It is widely recognized that demographic changes that were once perceived as impacting only the more advanced countries (i.e. trends towards lower rates of fertility and mortality) have now become a significant challenge for social security institutions in all regions, and the region of West Africa is no exception.
In this region, an emerging demographic trend is towards a higher number of older people, which is coupled with the labour market trend towards lower numbers of workers in the formal economy (but not a lower number of individuals of working-age i.e. those aged 15-64). In the absence of sufficient income from other sources, decreasing social security system dependency ratios (the ratio of active contributors to current pensioners) may threaten the financial equilibrium of contributory programmes.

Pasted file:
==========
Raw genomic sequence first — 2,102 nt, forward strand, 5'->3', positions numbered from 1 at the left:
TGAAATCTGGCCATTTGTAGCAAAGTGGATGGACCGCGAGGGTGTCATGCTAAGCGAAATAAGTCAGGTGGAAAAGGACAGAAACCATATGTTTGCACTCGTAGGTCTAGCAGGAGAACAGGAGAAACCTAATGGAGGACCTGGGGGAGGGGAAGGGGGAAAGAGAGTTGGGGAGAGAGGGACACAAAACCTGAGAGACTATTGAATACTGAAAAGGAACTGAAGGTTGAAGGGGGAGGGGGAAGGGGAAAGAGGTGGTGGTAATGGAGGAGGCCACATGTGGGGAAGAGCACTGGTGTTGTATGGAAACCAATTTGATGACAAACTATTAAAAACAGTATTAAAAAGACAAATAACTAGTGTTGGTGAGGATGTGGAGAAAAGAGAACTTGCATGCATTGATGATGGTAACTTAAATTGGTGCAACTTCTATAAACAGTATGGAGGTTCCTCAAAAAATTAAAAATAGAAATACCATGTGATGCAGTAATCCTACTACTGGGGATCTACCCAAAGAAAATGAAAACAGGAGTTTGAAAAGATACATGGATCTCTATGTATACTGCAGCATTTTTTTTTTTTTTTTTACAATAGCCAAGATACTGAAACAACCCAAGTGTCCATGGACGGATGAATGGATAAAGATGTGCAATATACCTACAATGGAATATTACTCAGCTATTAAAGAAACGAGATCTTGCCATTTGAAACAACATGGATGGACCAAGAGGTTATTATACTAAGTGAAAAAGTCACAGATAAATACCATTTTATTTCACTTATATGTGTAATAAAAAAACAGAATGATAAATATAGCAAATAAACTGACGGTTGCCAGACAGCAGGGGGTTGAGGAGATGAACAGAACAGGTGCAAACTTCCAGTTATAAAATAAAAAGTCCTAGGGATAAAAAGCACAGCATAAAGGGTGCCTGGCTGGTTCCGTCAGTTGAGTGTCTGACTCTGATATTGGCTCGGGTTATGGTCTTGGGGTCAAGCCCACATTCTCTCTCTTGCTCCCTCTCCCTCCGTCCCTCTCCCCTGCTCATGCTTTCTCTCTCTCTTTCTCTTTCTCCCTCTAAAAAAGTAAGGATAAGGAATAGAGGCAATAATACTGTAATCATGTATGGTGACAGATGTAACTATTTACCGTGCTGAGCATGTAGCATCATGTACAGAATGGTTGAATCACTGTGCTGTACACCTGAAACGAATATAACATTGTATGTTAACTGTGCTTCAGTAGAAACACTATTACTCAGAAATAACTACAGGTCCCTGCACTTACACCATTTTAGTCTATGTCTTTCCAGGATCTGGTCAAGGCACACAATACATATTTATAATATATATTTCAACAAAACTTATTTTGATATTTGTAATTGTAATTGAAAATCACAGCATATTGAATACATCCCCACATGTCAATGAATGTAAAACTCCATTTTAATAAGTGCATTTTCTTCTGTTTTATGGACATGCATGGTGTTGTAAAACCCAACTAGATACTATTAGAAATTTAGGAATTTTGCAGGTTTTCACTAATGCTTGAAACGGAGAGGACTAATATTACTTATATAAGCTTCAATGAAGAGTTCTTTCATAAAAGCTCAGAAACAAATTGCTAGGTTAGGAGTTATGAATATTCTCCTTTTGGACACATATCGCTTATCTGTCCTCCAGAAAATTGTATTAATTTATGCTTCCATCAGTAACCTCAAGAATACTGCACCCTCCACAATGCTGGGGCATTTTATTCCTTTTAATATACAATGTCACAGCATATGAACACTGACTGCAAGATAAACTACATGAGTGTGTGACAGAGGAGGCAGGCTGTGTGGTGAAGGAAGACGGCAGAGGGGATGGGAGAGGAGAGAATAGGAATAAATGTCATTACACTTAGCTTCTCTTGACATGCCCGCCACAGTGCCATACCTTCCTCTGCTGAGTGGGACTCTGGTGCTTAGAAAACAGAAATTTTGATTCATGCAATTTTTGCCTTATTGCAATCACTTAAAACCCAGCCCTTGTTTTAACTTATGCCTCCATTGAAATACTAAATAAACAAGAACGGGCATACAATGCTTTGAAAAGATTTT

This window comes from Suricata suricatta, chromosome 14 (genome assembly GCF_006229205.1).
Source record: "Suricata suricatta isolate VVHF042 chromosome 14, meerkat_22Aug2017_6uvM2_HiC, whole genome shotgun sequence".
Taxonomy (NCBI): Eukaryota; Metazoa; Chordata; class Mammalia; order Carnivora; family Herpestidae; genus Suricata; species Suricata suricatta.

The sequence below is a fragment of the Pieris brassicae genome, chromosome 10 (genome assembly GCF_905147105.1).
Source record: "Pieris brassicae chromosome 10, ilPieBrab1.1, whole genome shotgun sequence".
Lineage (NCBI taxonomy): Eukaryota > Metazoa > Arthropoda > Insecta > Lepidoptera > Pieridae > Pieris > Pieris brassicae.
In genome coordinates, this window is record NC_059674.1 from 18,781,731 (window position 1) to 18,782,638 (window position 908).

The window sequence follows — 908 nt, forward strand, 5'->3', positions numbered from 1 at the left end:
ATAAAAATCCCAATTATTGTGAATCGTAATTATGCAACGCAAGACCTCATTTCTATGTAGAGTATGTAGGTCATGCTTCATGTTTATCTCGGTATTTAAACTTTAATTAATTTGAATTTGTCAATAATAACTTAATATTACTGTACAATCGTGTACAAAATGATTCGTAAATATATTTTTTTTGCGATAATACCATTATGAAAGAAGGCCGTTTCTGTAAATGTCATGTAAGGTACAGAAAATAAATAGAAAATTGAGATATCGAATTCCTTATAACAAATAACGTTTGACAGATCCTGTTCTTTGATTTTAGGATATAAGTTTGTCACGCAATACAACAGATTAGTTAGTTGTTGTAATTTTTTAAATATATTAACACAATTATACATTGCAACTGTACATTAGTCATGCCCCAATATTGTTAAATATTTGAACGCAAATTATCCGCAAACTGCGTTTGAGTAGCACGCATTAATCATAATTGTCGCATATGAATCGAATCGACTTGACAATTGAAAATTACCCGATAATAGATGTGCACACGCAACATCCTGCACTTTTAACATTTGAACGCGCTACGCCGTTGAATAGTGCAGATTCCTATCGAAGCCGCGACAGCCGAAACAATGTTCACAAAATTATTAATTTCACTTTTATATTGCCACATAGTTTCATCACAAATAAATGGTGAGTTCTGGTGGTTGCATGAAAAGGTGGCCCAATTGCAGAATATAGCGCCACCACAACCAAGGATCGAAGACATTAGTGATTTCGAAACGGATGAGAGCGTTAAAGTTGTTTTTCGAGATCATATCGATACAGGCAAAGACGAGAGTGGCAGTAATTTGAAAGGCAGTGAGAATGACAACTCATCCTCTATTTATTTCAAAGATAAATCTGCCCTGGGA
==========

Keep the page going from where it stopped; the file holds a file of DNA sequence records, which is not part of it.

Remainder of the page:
The rise of chronic non-communicable disease in all regions of the world, alongside the disease burden of communicable disease that is most commonly associated with developing regions, underlines a need to adapt health-care planning and provision. Next to other factors including changing family structures and patterns of migration, these trends are exacerbating the vulnerability and dependency of the elderly, but also create new policy needs and priorities for all generations. The purpose of this seminar will be to examine ways in which social security institutions in West Africa may respond to the challenges of demographic change while ensuring their financially sustainability.
This seminar is mainly intended for staff of social security organizations in West Africa directly involved in demographic and actuarial activities.
Please note that this seminar is open to ISSA member organizations from West Africa and invited participants only.